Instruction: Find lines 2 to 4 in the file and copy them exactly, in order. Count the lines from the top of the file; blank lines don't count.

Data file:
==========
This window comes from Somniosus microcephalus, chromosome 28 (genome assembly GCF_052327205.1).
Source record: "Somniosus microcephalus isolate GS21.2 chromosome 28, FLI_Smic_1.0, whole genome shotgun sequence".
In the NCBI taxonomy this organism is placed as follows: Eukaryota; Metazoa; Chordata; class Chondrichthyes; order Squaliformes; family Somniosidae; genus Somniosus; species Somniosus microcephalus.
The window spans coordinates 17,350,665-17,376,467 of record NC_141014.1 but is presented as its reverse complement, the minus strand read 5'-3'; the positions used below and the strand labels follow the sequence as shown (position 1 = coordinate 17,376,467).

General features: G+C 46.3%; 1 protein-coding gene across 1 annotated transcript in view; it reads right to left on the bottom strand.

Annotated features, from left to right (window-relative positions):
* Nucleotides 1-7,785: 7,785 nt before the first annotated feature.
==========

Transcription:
Source record: "Somniosus microcephalus isolate GS21.2 chromosome 28, FLI_Smic_1.0, whole genome shotgun sequence".
In the NCBI taxonomy this organism is placed as follows: Eukaryota; Metazoa; Chordata; class Chondrichthyes; order Squaliformes; family Somniosidae; genus Somniosus; species Somniosus microcephalus.
The window spans coordinates 17,350,665-17,376,467 of record NC_141014.1 but is presented as its reverse complement, the minus strand read 5'-3'; the positions used below and the strand labels follow the sequence as shown (position 1 = coordinate 17,376,467).